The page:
China has stayed silent over growing overseas concern for tennis star Peng Shuai, who has not been heard from since accusing a powerful politician of sexual abuse - the first time the #MeToo movement has reached the top echelons of the ruling Communist Party.
Yesterday, the Women's Tennis Association (WTA) said in a statement that Ms Peng's claims should be "investigated fully, fairly, transparently and without censorship," after American great Chris Evert had voiced fears for the former Wimbledon and French Open doubles champion's safety.
But details of Ms Peng's reported accusations, made earlier this month, that former vice-premier Zhang Gaoli had sexually assaulted her remained scrubbed from China's internet, and searches for their names on key portals came back empty.
Searches for her account on China's Twitter-like Weibo platform also returned no results, though the account was still accessible via a direct web link.
China's national tennis association did not respond to requests for comment.
In its statement, the WTA's chairman Steve Simon said the events concerning Ms Peng were "of deep concern" to tennis's governing body and called for her claims to be "treated with the utmost seriousness".
"Our absolute and unwavering priority is the health and safety of our players. We are speaking out so justice can be done," the WTA said.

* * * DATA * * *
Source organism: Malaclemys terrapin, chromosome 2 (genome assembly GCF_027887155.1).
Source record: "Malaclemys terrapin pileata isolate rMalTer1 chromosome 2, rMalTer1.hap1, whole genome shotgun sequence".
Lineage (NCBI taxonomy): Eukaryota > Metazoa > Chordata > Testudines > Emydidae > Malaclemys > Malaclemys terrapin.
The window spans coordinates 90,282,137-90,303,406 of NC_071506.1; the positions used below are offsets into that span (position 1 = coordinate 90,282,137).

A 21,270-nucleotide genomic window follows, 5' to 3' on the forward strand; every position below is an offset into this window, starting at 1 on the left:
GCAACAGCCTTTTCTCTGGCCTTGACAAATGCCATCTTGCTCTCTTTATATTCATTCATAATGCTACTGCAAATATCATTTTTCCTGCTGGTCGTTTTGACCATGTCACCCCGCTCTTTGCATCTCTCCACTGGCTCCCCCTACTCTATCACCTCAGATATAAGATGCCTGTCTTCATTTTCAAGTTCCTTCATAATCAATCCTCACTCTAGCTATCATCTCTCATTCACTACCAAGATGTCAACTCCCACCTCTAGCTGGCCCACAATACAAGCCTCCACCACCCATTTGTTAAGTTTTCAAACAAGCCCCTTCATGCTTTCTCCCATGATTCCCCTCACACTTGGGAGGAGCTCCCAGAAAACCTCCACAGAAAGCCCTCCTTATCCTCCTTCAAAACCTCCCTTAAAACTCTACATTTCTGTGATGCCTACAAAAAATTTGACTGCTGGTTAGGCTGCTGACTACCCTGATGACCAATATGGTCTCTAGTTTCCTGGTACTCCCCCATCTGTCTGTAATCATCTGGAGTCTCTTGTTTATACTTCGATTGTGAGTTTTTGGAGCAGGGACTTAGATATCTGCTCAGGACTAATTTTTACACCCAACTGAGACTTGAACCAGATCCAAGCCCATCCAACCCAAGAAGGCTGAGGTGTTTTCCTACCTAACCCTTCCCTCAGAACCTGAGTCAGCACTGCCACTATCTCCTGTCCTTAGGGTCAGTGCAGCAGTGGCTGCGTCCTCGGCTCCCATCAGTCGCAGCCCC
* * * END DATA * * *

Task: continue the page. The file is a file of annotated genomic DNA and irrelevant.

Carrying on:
Ms Evert, the 18-time Grand Slam winner, became the highest profile current or former player in the sport to join social media expressions of concern that have given rise to the Twitter hashtag #WhereIsPengShuai.
She called the situation "very disturbing".
"I've known Peng since she was 14; we should all be concerned; this is serious; where is she? Is she safe? Any information would be appreciated," Ms Evert tweeted.
Earlier this month, Peng, 35, reportedly wrote on social media that Zhang - who is in his seventies - "forced" her into sex and said they had an on-off relationship lasting several years.
The post appeared to have been deleted quickly and AFP was unable to verify the authenticity of screenshots containing the allegation, or to substantiate the claims made in them.
China's online censors moved rapidly to erase evidence of the reported allegations, and Ms Peng has not been heard from since.